Farmers optimistic about expansion, says survey
The majority of farmers are optimistic about future growth and are planning for expansion where possible, according to the second agricultural survey conducted this year by MHA.The MHA Agriculture Insight Survey, compiled in partnership with Lancashire accountancy firm Moore and Smalley, was first conducted at LAMMA in January and rerun at Cereals 2014 in June. Collectively these surveys take into account the views of more than 200 farmers nationwide.
Key findings include: • Despite falling prices, optimism for growth is high – 69% of those who responded were expecting growth. • Expansion is an aspiration for many with 51% planning to increase their acreage. • Succession planning is a concern which is moving up the agenda for many respondents.EU predictions earlier this month, that the European cereal harvest is set to beat the average for the second year running, may be part of the reason for the optimism among those surveyed, outweighing the impact of recent drops in commodity prices.
However, many sounded a note of caution around profitability as the squeeze on margins continues to bite. There is also a shortage of available land for those looking to expand their businesses.Liz Cliffe, head of Moore and Smalley’s farming and rural business team, said: “Although the recent falls in the price of both cereals and meat was a key topic of conversation, it is encouraging that there is an underlying optimism as we go into harvest. For those looking for expansion however, the availability of the right land at the right price remains a barrier to expansion as land prices continue to rise while supply remains static.”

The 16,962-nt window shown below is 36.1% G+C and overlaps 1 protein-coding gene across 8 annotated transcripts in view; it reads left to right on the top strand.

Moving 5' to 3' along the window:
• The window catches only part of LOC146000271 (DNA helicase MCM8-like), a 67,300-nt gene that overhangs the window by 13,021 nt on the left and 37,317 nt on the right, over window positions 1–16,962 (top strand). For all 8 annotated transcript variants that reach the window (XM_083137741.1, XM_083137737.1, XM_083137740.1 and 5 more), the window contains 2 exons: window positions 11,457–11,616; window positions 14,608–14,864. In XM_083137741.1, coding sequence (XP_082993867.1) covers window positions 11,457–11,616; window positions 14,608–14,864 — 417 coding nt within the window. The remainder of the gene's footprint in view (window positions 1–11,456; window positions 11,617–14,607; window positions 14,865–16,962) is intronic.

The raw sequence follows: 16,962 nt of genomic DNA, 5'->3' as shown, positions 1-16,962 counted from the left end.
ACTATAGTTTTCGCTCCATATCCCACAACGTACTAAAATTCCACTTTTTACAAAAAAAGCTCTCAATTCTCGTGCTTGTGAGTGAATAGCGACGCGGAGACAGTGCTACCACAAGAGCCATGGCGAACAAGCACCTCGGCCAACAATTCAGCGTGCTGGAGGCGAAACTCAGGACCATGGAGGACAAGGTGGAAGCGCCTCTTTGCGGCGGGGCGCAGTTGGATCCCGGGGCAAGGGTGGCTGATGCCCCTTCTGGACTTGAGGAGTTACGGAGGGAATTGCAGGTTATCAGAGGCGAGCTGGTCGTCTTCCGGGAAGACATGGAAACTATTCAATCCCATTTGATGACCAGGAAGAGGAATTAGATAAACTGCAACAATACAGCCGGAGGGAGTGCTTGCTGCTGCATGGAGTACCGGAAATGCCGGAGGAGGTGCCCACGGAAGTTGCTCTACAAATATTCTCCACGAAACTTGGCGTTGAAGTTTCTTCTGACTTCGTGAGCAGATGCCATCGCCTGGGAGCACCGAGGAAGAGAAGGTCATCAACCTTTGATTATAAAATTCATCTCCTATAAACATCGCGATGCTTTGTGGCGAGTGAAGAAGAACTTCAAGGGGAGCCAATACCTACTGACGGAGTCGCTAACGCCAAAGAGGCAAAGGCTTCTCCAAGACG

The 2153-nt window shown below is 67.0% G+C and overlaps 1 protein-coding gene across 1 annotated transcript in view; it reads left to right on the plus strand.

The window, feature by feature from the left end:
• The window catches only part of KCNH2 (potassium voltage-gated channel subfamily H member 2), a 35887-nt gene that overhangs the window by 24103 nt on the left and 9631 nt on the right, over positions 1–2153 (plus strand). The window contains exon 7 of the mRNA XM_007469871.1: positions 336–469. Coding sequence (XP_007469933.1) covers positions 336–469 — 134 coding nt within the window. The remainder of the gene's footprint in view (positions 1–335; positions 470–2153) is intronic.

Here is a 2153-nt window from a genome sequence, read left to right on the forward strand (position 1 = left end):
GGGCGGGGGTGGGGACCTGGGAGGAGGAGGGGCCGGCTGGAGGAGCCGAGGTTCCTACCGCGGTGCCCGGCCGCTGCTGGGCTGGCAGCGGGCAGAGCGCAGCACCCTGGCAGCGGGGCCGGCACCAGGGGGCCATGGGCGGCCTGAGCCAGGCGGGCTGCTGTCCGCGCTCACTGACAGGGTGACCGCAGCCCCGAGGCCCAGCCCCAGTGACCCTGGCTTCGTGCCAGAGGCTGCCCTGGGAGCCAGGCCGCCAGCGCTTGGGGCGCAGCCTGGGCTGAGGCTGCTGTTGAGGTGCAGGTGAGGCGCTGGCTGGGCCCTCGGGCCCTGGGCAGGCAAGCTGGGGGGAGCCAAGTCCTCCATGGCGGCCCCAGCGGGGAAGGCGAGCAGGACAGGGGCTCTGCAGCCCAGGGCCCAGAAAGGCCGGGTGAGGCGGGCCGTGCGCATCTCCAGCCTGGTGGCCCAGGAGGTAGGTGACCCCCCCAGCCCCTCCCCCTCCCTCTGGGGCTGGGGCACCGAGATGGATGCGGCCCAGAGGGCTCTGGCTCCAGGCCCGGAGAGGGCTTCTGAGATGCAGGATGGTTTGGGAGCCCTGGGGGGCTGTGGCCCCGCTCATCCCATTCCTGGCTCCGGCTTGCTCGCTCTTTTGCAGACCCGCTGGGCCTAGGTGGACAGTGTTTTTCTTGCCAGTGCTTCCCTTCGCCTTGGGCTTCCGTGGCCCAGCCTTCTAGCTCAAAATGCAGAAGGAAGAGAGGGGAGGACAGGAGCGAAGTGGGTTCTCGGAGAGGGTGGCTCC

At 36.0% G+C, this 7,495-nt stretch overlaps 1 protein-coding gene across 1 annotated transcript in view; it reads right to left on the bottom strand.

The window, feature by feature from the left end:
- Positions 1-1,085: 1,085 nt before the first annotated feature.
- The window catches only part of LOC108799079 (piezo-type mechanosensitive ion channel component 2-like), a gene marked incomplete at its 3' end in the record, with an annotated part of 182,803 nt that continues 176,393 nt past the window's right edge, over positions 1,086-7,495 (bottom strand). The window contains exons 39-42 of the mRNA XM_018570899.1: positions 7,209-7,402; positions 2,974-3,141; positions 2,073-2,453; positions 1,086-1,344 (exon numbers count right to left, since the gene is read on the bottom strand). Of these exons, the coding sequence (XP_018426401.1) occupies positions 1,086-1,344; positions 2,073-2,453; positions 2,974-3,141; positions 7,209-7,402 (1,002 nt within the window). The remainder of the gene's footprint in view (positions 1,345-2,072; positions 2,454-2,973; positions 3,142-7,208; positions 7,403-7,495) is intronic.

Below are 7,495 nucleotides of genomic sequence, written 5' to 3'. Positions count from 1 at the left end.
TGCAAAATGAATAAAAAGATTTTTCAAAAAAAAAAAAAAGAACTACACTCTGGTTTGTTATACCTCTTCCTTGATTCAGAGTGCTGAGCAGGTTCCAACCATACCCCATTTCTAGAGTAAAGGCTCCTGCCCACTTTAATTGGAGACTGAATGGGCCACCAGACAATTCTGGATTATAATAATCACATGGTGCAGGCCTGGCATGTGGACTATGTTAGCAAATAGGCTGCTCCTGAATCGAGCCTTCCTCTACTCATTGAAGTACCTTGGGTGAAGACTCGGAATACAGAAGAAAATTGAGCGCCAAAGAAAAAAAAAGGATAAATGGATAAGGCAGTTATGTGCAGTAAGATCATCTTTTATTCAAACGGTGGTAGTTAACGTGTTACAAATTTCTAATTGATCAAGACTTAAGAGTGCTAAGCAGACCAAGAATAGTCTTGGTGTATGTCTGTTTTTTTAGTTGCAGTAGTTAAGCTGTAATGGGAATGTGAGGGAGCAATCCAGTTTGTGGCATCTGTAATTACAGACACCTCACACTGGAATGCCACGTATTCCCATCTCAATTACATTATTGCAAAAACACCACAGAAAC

Aside from the concern about available land, planning for the future of the business is a worry for many. 17% of those surveyed felt that succession planning was a “great concern” and an additional 39% acknowledged that this was of “some concern”.Liz added: “Planning for the business is essential if anticipated levels of growth are to be achieved. In this business more than any other, a long term view must be taken and advice should be sought. For many of those we spoke to succession seems to be creeping up the agenda and planning for this essential. The earlier this can be done the better.” Of those surveyed by MHA, 54% would consult their accountant as a first port of call when making decisions about their business. Sound financial advice is essential – whether you are planning to expand or looking to hand over the reins to the next generation.